Oct 3, 2006

The Bob Peckman Quartet: Jazzing up at the courtyard

by Kara Shand

As the cool night air swept across Liberty’s campus, the notes from the mellow jazz tunes seemed to float in the atmosphere.

This past Wednesday night, the courtyard, normally buzzing with students rushing off to class, was transformed into a classy jazz spot, decorated with colorful lights and lanterns hanging from the trees while the Bob Peck-man Jazz Quartet entertained attendees.

Peckman, the leader of the quartet, is no stranger to jazz.  The 50-year veteran began his lifelong interest in jazz in middle school, influenced by teachers and classmates.

He recalled hearing mambo music for the first time as a child and being intrigued by the music’s rhythm. He also used to listen to his father’s old “boogie woogie” records, which further propelled his musical interests.

Eventually, his attention moved to jazz, a genre that he said is unique because the band members have freedom to express themselves musically yet still respect the unwritten rules of jazz.

“The essence of jazz is listening to one another and respecting each other. The neat thing about jazz is you can play with people you never met before,” Peckman said.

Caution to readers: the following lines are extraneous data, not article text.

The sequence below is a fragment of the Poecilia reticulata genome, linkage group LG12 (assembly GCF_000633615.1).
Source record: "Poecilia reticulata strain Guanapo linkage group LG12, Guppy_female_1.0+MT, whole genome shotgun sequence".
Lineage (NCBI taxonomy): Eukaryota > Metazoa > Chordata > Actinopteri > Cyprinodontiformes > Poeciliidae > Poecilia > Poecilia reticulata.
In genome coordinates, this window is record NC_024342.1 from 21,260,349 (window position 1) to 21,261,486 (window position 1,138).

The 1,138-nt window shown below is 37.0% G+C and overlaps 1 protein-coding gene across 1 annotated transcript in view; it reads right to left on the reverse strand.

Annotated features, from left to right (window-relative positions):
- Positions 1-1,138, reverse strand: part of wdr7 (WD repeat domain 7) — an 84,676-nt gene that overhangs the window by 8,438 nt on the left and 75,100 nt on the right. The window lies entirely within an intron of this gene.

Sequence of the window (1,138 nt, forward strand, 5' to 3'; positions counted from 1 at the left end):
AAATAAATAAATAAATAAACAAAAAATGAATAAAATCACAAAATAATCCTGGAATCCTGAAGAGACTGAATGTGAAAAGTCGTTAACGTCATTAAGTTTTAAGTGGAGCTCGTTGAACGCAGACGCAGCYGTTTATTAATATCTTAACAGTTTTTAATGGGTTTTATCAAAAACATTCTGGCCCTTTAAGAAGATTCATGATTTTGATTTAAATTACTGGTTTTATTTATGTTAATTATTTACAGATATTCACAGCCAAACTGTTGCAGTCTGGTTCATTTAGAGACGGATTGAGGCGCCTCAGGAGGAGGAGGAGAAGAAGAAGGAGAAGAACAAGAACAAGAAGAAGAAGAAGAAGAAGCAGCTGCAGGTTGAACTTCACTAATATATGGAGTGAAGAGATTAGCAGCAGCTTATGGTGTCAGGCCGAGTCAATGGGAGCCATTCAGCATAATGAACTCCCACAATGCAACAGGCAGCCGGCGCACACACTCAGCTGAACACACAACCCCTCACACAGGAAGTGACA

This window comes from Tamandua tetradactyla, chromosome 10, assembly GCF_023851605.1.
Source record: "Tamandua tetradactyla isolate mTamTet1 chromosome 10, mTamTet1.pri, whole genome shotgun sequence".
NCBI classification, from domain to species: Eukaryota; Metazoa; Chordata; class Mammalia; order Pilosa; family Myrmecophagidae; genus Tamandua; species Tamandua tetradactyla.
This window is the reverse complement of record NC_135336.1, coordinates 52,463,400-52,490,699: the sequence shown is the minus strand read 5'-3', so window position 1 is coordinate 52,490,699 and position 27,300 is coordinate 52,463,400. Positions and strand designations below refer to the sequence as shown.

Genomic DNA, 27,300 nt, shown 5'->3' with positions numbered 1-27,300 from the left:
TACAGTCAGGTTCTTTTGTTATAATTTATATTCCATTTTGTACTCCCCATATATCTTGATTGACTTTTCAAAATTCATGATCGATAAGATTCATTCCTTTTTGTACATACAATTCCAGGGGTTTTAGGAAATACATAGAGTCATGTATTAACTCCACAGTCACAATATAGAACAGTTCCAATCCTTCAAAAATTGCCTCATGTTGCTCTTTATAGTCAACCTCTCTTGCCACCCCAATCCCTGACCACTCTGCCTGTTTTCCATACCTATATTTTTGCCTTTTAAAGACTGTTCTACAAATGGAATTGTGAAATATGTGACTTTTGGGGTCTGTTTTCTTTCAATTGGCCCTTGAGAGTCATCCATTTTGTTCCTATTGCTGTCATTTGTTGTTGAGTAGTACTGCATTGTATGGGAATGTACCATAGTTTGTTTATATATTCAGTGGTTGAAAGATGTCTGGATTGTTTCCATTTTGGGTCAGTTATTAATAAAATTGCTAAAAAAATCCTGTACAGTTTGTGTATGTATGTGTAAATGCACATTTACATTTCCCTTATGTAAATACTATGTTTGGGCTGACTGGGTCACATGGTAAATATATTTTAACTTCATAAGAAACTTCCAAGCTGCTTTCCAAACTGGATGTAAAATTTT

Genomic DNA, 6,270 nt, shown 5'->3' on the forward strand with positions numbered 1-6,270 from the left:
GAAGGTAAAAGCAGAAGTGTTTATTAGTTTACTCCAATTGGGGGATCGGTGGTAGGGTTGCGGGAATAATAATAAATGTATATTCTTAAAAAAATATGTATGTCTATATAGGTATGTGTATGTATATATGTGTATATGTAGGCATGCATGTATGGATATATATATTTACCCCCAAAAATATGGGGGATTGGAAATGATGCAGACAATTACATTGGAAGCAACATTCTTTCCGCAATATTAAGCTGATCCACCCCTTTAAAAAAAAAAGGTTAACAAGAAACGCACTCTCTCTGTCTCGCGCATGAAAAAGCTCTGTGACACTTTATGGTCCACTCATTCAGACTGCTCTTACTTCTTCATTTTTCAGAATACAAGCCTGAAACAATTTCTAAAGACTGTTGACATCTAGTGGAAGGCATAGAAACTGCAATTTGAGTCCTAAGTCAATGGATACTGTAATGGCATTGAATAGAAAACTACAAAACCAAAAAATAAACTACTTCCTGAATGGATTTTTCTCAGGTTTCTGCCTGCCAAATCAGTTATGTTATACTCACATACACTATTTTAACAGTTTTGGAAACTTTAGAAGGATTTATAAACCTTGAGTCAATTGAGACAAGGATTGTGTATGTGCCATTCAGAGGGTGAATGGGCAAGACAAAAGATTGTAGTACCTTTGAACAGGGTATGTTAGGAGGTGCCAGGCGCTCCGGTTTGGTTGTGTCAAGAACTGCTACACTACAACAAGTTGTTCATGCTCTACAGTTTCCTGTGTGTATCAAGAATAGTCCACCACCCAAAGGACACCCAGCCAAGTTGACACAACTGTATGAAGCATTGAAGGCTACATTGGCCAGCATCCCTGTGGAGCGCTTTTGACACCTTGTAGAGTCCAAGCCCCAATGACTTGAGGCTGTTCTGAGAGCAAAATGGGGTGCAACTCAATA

He also expressed what excited him about jazz, explaining its rhythmically exciting and aggressive nature. “It’s exciting because [the band has] interaction unlike any other genre…. Jazz is like a conversation — you resp-ond to what the other [band member] is playing,” he said.

Because of his Ph.D. in physics, Peckman was not only musically talented but also intellectually sound. He chose to work a steady job and keep jazz only as a hobby. Now that he is retired, he has more than ample time to spend with his music.

As the band took the stage, the first song that was played was called “Caravan,” written by the world-renowned jazz legend Duke Ellington. The fast-paced ballad had the crowd bouncing their shoulders to the music and listening attentively to every chord. 

Peckman, who was on the drums, played gently while the trumpeter carried the up-tempo excitement of the music.

Throughout the night, the songs became more and more gentle and relaxing.  The almost hypnotic sound was reminiscent of a 50’s jazz club in New York, St. Louis or Chicago.

As the band continued to play, it evoked images of, legendary jazz musicians like Miles Davis, Billie Holiday, Ella Fitzgerald and The Duke. Peckman also spoke of his favorites growing up, which included Art Blake and Shelly Mann.

By the end of the even-ing, many students had retired to their dorms and the flickering candles had blown out, but the sound of the music lingered in the cool autumn night air.

Contact Kara Shand at kashand@liberty.edu.

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